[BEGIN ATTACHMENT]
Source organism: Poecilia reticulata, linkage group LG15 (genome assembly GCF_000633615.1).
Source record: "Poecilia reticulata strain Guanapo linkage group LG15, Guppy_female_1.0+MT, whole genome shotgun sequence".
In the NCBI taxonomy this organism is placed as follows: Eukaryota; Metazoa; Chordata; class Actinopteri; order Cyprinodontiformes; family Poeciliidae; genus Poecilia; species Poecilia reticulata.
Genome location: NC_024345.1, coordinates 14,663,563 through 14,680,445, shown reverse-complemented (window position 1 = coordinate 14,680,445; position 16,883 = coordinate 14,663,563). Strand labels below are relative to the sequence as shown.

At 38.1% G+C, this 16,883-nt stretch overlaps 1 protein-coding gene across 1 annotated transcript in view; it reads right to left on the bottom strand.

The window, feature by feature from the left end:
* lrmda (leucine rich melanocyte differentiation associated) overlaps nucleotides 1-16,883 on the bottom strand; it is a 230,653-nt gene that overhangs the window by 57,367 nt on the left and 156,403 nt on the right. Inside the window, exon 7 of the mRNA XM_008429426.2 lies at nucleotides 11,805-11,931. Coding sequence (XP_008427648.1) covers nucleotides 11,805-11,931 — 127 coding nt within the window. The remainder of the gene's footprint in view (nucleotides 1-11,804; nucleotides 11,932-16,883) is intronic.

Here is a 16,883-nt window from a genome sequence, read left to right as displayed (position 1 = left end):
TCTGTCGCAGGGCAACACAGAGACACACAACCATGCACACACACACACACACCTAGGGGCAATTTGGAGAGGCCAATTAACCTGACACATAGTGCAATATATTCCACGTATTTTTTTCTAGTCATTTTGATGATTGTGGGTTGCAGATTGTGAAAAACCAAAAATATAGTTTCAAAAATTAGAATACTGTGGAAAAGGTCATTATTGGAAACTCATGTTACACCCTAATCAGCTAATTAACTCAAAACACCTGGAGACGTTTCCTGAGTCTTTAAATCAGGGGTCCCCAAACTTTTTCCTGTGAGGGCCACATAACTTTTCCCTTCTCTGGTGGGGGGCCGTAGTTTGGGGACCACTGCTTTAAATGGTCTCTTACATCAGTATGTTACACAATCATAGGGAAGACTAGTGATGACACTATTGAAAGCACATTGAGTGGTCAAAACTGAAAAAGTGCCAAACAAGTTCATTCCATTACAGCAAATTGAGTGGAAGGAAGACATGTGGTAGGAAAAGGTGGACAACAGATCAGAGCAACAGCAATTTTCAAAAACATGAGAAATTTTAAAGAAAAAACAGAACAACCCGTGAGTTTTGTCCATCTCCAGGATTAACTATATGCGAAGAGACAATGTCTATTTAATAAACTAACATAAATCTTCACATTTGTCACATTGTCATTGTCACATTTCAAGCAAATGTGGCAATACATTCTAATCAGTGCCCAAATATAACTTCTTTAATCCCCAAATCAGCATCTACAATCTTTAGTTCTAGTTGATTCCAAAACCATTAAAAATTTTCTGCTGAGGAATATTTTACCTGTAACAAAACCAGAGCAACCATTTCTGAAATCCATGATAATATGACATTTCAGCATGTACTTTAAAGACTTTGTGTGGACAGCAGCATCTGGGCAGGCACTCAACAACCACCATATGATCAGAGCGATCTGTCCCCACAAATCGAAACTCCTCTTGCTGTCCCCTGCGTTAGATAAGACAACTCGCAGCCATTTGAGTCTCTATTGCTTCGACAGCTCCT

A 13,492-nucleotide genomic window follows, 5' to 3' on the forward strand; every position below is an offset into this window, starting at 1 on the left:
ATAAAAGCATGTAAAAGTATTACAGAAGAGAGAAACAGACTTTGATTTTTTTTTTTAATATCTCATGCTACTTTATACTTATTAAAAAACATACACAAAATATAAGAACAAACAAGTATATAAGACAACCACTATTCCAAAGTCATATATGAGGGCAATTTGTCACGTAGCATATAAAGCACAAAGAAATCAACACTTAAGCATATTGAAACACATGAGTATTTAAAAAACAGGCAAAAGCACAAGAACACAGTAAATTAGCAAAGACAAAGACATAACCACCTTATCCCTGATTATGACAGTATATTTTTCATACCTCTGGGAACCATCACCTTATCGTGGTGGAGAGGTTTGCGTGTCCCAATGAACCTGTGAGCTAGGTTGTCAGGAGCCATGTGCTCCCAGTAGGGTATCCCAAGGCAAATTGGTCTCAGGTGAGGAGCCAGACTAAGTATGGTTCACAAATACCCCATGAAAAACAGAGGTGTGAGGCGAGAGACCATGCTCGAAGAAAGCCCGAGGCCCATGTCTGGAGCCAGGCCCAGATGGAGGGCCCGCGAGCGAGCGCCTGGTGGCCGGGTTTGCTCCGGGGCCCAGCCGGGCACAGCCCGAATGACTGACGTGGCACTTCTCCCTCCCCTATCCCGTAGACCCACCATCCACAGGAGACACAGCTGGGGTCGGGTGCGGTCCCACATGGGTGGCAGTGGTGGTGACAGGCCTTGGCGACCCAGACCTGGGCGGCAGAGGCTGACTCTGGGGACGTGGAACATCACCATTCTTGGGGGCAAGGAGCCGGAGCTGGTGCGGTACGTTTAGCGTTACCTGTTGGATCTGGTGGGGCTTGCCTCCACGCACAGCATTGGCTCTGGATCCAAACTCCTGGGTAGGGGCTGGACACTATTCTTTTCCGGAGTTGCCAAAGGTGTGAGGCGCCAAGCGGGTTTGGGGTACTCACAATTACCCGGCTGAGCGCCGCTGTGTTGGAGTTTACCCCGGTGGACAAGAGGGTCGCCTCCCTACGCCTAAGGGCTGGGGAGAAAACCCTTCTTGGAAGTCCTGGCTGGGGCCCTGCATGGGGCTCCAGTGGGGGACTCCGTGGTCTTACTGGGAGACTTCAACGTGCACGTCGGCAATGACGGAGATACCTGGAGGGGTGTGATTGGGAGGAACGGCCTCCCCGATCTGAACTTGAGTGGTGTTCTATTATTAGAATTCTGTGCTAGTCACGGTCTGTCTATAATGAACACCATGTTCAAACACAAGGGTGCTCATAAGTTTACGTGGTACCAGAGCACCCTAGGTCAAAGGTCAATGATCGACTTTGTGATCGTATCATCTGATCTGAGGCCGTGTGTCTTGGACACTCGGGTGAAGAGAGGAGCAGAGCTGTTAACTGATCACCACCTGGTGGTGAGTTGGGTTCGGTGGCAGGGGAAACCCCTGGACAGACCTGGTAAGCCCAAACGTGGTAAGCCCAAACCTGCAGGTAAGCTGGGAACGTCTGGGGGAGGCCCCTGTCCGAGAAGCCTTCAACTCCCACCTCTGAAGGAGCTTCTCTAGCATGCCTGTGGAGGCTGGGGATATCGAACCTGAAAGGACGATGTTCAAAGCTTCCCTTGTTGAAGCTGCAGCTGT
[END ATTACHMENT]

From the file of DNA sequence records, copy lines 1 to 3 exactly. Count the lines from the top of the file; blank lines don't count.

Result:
Source organism: Poecilia reticulata, linkage group LG15 (genome assembly GCF_000633615.1).
Source record: "Poecilia reticulata strain Guanapo linkage group LG15, Guppy_female_1.0+MT, whole genome shotgun sequence".
In the NCBI taxonomy this organism is placed as follows: Eukaryota; Metazoa; Chordata; class Actinopteri; order Cyprinodontiformes; family Poeciliidae; genus Poecilia; species Poecilia reticulata.